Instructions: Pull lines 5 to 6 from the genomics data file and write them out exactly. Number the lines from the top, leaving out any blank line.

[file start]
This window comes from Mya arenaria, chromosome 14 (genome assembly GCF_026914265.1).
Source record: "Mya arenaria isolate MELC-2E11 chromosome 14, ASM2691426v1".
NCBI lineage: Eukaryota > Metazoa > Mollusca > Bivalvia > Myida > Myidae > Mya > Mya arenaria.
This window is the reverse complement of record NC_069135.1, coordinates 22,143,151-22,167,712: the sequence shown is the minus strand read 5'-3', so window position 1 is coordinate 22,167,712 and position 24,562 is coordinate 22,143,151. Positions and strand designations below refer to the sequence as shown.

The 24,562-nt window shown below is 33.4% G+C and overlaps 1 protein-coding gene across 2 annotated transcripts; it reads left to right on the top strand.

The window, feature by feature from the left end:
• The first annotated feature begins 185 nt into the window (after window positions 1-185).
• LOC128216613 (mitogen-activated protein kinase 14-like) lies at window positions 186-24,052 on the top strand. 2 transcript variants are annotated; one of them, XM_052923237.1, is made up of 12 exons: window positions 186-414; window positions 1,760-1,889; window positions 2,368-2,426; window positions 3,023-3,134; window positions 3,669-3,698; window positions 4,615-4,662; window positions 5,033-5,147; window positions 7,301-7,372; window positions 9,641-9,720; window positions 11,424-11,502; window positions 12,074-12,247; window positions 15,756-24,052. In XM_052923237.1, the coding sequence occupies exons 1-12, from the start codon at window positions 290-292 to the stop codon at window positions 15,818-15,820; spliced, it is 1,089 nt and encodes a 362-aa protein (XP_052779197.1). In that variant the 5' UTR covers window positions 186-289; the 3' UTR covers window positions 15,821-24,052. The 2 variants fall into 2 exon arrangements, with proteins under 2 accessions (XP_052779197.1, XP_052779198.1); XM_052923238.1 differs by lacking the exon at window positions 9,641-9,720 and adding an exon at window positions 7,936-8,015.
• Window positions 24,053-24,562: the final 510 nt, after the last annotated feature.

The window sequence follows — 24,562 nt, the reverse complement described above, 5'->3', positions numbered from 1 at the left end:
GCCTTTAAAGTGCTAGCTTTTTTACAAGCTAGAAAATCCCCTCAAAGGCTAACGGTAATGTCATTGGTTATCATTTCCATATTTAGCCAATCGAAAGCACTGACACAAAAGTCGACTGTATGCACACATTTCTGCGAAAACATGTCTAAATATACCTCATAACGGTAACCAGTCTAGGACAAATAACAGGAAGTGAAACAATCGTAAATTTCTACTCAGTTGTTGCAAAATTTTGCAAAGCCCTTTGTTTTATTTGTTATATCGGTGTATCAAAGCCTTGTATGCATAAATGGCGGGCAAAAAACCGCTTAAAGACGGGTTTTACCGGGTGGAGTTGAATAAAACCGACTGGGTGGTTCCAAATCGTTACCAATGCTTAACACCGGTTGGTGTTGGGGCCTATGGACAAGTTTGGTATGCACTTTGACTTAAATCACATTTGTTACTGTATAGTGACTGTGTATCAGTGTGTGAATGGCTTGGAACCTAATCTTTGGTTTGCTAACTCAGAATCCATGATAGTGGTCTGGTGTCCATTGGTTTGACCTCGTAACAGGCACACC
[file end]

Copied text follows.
The 24,562-nt window shown below is 33.4% G+C and overlaps 1 protein-coding gene across 2 annotated transcripts; it reads left to right on the top strand.

The window, feature by feature from the left end: